The former monument stood east of the Mississippi—centuries before the River changed its course to create the present Horseshoe Lake—about one-fifth of a mile, just as its Egyptian counterpart was located near the Nile before it, too, altered its course millennia ago, leaving the still-visible scar of a dry river bed, approximately one-fifth of a mile away from the Pyramid.

Dynastic Egyptians knew the Great Pyramid as the Mountain of Ra, the sun-god. Local Cahokia Indian oral traditions similarly describe Monks Mound as the centerpiece of a prehistoric “City of the Sun,” a characterization borne out by archaeo-astronomers, who found celestial alignments built into Monks Mound precisely oriented to sunrise and sunset of the summer and winter solstices and vernal and autumnal equinoxes. These exact calibrations are underscored by Monks Mound pottery emblazoned predominantly with solar imagery, most commonly, the circle enclosing a cross.

Spacious forecourts fronted both the Egyptian and Illinois pyramids. Comparisons such as these were lent special emphasis in the early 1990s, when state archaeologists undertook repair work at Monks Mound. It had retained too much rainwater, causing an avalanche-like sliding of large sections at the west side of the structure’s highest part. When drains were installed to relieve its internal pressures, workers discovered a mass of stone deep within the mound. Probes suggested it was a wall, but all further attempts at determining its full dimensions were immediately suspended for fear of weakening an already fragile condition and endangering a general collapse.

This accidental find came as a shock, because the pre-Columbian Mississippians were known to have built only in clay, soil, and wood, never in stone. Skeptics of any Egyptian allusions to Monks Mound cited its entirely earthen construction, unlike the Giza Plateau’s stone pyramid. Counter-arguments pointed out that construction engineers throughout time, around the world, have always been constrained in their building attempts by the materials available at hand: the Mississippi Valley offered abundant soil but insufficient stone; the Nile Valley was rich in granite and limestone, but every acre of its alluvial soil was set aside for agricultural purposes. Finding stone construction inside the Mississippian Culture’s preeminent monument put it in an entirely different light.

A stone of a much smaller kind found at the site likewise indicated influences at work outside the time limitations placed on Monks Mound. Restricted excavation of its third terrace retrieved a carved, 4.4-by-1.2-inch artifact, skillfully hollowed and drilled at both ends. Known as a boatstone for its shape resembling a dugout canoe, it was used as a counterweight for an atlatl. The boatstone was tied or lashed to this throwing stick between the handle and the hooked end, which held the base of the spear or dart at the time of launching the weapon, thereby increasing its efficacy. The carving skill that went into often beautiful stones chosen for the purpose imply that they were additionally valued as magical charms for successful hunting. Boatstones were carefully hollowed out to form a cavity, which would be hidden by the atlatl shaft. Finding one of these component parts at Monks Mound is revealing, because they were confined to North American prehistory’s Archaic Stage, beginning ten thousand years ago, but most commonly associated with its Later Period, circa 2500 BCE.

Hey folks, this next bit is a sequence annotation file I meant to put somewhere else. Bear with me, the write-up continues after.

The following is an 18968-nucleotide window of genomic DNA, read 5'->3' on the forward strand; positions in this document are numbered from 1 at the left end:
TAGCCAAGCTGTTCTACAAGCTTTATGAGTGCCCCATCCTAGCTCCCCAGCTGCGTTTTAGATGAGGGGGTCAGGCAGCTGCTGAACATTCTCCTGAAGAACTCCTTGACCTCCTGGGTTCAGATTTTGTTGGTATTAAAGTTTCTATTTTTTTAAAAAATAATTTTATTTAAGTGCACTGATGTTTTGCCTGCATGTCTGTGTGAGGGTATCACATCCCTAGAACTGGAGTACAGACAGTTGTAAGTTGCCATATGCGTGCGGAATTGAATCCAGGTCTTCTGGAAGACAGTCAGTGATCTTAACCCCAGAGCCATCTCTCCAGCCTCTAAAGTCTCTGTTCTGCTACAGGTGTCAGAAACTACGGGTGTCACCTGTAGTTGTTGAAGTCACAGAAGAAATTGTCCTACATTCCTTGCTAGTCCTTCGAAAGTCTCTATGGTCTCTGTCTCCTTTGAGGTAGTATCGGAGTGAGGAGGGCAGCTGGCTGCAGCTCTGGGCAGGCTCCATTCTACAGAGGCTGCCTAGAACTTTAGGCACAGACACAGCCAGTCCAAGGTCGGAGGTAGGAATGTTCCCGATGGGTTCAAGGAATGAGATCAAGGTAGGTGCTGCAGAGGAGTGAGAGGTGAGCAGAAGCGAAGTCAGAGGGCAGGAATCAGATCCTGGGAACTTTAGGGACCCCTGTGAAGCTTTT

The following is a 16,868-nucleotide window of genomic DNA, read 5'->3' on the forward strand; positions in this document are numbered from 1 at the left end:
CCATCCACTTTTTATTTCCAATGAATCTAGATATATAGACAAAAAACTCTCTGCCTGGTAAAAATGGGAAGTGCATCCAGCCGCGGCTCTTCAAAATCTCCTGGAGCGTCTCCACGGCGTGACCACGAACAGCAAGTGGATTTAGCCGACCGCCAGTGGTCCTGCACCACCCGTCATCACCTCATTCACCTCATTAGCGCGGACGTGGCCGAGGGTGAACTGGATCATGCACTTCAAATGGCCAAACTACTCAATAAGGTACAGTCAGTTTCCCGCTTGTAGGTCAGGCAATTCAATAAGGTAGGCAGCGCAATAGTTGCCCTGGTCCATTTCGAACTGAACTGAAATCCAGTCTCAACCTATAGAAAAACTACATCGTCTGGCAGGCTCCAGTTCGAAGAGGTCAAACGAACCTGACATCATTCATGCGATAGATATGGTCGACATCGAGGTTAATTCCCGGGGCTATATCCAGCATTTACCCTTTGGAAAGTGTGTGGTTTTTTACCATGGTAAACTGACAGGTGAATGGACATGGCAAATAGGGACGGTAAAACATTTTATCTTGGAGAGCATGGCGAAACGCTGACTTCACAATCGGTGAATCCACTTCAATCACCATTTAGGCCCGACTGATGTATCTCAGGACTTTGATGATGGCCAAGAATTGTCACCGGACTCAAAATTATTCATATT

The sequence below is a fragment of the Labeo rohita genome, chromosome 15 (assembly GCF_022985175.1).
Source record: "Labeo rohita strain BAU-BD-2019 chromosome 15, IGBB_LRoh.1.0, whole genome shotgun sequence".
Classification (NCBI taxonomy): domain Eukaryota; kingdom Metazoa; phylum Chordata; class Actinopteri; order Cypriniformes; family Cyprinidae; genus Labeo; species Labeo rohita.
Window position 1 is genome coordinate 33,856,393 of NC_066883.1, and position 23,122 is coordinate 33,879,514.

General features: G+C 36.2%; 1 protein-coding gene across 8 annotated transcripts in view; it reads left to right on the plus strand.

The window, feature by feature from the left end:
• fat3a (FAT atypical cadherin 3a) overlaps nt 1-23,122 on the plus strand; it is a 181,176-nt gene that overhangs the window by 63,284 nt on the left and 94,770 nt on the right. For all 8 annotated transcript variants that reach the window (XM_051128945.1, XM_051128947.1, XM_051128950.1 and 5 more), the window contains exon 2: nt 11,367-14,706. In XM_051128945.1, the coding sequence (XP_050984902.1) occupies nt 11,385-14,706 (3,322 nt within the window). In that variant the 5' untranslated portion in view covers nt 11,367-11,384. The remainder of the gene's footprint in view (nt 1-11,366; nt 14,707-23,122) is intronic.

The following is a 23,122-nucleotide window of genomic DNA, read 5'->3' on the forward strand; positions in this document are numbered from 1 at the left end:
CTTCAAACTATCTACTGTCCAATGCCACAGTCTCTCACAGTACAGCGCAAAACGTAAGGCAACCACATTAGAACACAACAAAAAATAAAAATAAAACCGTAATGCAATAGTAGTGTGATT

Stunned by the inexplicable appearance of a four-thousand-five-hundred-year-old boatstone inside a Mississippian earthwork, archaeologists began C-14 testing of organic materials at the Mound’s third level, where the out-of-place object was discovered.

“Radiocarbon assays of charcoal recovered from these features cluster around 1200 BCE,” concluded dating specialist Michael S. Nassaney and his colleagues. “These dates, together with recovered diagnostic lithic artifacts [the boatstone and two statuettes described below], firmly place the Late Archaic habitation of the tract in the early portion of the Prairie Lake phase [1400-900 BCE.]” (Nassaney, et al. 1983: 109,

While the Late Bronze Age date he determined is more than one thousand years younger than the third terrace boatstone, it nonetheless completely removes Monks Mound from the Mississippian Culture by twenty-one centuries.

“Perhaps the best evidence that the Mound is Archaic,” writes Barrows, “is the inverted sod block construction material and limestone slabs found in its construction. Limestone slabs are found in Archaic mounds, and these sod blocks on the top of Monks Mound are common in Northern and Western European Neolithic and Bronze Age burial mounds or barrows. These barrow sods, like the North American earthen mounds, are rarely placed in their ‘up’ position but are more typically inverted, with the surface horizon or dark color facing down. At Monks Mound, these sod blocks were emplaced with a specific purpose that allowed the mound builders to create a steeply sloping, but stable, surface” (,-great-pyramid-of-the-usa.html-.U-LRn1YfOtg).